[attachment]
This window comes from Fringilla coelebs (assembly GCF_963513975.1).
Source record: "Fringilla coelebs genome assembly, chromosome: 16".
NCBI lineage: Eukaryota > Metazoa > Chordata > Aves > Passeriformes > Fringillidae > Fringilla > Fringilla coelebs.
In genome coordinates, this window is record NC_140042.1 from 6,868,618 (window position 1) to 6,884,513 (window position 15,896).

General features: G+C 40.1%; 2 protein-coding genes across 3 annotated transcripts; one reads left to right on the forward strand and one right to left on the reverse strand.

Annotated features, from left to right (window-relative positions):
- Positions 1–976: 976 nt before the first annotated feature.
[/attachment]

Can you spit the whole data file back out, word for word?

This window comes from Fringilla coelebs (assembly GCF_963513975.1).
Source record: "Fringilla coelebs genome assembly, chromosome: 16".
NCBI lineage: Eukaryota > Metazoa > Chordata > Aves > Passeriformes > Fringillidae > Fringilla > Fringilla coelebs.
In genome coordinates, this window is record NC_140042.1 from 6,868,618 (window position 1) to 6,884,513 (window position 15,896).

General features: G+C 40.1%; 2 protein-coding genes across 3 annotated transcripts; one reads left to right on the forward strand and one right to left on the reverse strand.

Annotated features, from left to right (window-relative positions):
- Positions 1–976: 976 nt before the first annotated feature.